Staff Guidance on the Prominence Requirement
As discussed in our prior alert, the Staff’s May 2016 guidance identified improper practices that provide greater prominence for the non-GAAP measure in violation of Item 10(e), including:
- Order of presentation: The non-GAAP measure precedes the most directly comparable GAAP measure, including in an earnings release headline or caption;
- Omission from title: The comparable GAAP measure is omitted from an earnings release headline or caption that includes a non-GAAP measure;
- Style: The presentation unduly emphasizes a non-GAAP measure, for example, using boldface type or a larger font size;
- Narrative (non-numeric) description: A non-GAAP measure is described as, for example, “record performance” or “exceptional” without an equally prominent description of the comparable GAAP measure;
- Tabular disclosure: The comparable GAAP measure does not precede or accompany a tabular disclosure of a non-GAAP measure;
- Forward-looking statements: A quantitative reconciliation of a forward-looking non-GAAP measure is excluded, citing reliance on the “unreasonable efforts” exception in Item 10(e)(1)(i)(B), without disclosing that reliance and identifying the unavailable information and its probable significance;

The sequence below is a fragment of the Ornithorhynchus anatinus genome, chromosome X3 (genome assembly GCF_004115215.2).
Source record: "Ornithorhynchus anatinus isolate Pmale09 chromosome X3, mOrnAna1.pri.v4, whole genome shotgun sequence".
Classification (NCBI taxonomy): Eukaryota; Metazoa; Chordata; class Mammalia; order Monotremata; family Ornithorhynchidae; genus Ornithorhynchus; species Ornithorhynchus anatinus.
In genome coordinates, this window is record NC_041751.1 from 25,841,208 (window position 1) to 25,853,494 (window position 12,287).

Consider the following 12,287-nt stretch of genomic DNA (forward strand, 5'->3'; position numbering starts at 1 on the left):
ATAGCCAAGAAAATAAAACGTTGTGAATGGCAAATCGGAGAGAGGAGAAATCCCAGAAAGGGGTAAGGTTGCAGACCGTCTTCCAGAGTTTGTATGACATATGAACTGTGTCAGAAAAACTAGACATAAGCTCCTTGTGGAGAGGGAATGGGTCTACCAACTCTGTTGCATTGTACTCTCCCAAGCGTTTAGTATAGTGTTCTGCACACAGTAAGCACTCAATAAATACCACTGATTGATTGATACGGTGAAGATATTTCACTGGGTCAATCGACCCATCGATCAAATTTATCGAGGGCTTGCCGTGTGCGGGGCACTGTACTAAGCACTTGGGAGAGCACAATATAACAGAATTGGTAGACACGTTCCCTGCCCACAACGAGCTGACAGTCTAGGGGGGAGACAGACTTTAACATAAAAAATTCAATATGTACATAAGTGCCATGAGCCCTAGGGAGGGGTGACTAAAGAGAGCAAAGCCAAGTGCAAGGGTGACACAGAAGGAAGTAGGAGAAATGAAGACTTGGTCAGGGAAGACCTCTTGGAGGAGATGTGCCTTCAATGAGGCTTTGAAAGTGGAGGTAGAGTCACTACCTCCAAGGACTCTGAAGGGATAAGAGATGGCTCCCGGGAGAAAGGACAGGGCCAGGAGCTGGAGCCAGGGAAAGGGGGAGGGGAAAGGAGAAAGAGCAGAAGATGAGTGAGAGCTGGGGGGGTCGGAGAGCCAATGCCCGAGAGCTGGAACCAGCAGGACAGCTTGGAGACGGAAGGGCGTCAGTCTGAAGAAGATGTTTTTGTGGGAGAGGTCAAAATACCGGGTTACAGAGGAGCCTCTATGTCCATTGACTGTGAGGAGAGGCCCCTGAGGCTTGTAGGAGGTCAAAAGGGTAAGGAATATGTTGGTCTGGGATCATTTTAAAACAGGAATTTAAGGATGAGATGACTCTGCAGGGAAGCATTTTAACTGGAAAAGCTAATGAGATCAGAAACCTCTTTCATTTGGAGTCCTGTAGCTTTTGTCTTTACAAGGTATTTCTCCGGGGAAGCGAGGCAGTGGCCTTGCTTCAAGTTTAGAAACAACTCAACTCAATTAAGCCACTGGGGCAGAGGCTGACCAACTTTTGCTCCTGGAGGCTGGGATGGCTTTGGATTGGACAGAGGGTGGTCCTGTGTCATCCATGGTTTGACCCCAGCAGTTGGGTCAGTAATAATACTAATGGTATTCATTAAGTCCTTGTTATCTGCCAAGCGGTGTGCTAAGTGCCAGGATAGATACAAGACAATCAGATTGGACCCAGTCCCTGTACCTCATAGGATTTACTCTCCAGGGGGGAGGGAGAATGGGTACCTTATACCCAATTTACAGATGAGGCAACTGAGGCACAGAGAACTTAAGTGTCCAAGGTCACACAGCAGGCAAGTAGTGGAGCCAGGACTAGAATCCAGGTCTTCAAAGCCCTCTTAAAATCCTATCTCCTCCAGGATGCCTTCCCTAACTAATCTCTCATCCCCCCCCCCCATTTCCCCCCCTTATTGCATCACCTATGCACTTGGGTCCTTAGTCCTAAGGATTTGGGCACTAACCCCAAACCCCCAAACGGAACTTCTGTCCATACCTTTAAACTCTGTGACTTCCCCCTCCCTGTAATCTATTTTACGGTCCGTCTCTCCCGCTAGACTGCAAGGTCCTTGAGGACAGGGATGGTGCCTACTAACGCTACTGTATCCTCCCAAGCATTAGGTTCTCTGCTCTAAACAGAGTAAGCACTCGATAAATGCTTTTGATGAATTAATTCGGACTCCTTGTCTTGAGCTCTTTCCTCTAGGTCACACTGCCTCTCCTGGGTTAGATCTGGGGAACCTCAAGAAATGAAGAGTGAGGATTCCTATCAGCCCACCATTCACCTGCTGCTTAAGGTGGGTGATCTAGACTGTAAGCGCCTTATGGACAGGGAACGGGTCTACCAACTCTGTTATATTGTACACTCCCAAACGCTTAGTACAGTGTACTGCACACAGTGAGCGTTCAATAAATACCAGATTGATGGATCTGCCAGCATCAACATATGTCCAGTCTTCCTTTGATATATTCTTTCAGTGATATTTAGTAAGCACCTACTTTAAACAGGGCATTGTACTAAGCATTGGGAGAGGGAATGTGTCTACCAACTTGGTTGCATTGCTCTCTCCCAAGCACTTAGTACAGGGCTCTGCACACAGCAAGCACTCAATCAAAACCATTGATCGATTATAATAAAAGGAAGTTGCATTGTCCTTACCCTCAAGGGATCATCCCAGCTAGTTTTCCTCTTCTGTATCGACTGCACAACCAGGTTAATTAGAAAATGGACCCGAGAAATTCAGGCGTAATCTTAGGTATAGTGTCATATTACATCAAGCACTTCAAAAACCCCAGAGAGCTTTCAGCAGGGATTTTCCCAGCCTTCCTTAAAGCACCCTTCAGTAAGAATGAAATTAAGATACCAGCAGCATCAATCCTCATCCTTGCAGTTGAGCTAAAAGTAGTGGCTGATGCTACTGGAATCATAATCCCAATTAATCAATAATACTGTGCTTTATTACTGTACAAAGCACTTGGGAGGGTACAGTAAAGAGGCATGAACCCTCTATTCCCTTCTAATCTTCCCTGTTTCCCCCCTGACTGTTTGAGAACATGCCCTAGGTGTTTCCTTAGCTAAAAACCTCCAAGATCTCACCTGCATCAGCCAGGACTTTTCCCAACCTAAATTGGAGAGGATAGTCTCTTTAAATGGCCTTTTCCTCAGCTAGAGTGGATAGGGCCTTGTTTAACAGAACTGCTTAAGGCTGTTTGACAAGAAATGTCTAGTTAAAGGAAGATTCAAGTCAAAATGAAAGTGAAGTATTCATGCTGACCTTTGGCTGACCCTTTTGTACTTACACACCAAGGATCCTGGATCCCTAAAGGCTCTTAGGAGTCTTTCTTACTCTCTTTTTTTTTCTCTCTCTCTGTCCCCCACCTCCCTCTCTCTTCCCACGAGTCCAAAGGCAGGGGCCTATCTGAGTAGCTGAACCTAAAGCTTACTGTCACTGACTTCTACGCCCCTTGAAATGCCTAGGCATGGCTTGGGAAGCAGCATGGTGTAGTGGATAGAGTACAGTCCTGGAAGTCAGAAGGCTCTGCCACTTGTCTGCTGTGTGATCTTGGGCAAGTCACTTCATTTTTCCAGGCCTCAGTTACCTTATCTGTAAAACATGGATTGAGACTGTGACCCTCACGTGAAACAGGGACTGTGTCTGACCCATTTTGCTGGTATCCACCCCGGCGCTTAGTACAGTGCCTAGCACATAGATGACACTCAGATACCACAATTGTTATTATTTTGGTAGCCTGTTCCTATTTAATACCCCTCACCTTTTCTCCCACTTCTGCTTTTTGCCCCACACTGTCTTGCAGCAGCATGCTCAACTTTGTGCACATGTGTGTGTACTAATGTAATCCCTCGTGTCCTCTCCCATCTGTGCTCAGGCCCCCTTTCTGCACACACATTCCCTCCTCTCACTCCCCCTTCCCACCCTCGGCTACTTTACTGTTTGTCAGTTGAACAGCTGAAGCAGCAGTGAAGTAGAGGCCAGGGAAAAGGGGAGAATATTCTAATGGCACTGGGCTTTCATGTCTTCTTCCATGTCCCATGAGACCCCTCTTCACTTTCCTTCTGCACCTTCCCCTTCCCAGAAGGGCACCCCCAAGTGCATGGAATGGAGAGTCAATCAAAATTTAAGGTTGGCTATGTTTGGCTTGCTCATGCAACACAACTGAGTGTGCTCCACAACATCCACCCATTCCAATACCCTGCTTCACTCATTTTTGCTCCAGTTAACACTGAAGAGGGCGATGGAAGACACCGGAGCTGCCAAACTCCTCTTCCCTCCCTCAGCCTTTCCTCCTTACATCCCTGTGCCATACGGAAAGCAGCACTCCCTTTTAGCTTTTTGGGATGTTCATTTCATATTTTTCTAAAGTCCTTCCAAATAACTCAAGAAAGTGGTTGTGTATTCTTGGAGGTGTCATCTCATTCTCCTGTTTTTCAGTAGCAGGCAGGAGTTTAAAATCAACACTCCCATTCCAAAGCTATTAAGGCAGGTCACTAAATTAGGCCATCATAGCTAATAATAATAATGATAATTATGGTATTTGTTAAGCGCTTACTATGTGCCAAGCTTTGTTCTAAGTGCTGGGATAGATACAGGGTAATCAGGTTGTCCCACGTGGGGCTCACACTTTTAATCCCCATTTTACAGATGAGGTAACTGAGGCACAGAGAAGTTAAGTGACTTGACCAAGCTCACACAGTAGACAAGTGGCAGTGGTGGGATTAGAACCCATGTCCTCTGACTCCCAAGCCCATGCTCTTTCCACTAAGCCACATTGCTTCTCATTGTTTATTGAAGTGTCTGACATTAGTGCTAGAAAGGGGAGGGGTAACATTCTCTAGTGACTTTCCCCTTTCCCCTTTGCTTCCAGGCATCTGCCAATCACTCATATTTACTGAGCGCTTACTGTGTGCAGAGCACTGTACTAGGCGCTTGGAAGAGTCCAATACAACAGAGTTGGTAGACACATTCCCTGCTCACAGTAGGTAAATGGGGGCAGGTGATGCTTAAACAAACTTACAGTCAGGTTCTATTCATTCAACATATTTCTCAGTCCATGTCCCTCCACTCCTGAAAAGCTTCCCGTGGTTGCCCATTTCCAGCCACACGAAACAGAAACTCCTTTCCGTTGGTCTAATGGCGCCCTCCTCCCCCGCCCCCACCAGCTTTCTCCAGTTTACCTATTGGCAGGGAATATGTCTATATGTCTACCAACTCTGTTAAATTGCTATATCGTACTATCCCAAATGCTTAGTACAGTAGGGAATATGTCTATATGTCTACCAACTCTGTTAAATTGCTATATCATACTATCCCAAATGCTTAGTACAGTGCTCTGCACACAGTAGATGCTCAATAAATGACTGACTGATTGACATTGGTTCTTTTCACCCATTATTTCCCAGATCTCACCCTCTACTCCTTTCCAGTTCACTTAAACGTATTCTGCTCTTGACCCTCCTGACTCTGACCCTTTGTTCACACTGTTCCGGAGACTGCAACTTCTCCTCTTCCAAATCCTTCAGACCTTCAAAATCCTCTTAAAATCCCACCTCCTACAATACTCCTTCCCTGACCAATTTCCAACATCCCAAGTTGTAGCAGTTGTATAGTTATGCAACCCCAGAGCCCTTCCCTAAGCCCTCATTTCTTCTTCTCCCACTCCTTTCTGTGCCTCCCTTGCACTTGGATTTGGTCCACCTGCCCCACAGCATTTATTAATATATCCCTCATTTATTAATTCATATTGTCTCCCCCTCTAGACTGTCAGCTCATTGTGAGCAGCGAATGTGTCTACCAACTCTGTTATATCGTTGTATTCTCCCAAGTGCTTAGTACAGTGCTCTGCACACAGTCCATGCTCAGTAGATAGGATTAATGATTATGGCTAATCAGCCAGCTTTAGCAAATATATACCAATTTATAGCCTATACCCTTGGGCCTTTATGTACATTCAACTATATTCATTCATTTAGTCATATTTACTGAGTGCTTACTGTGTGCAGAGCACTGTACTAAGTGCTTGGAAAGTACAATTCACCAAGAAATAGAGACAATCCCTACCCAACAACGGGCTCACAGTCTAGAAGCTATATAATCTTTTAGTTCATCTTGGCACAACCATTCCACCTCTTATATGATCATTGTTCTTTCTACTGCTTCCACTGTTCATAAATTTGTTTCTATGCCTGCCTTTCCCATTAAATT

- Disproportionate discussion and analysis: Discussion and analysis of a non-GAAP measure does not include a similar discussion and analysis of the most directly comparable GAAP measure in a location of equal or greater prominence; and
- Full non-GAAP income statement: A full income statement of non-GAAP measures is presented when reconciling to the most directly comparable GAAP measures.
Post-Guidance Staff Comments on the Prominence Requirement
Following the issuance of the May 2016 guidance, the Staff increased its focus on the prominence requirement by issuing comments related to issuers’ failure to comply with the requirement. These comments have included, among other things, a failure to:
- Describe or characterize the most comparable GAAP measure in equally prominent terms if a characterization was provided for the non-GAAP measure (for example, “strong overall results” and “record EBIT”);
- Present the most comparable GAAP measure first in a tabular presentation, including in the required quantitative reconciliation (meaning that the reconciliation should begin with the GAAP measure instead of the non-GAAP measure);
- Present the GAAP measure first in the body of an earnings release or in its headline;
- Provide similar percentages or prior period amounts for the GAAP measure when provided for the non-GAAP measure; and
- Include the required disclosure if the issuer relies on the “unreasonable efforts” exception to exclude a quantitative reconciliation for forward-looking non-GAAP measures, specifically identifying the information that was unavailable and its probable significance.
Guidance on Revenue Adjustments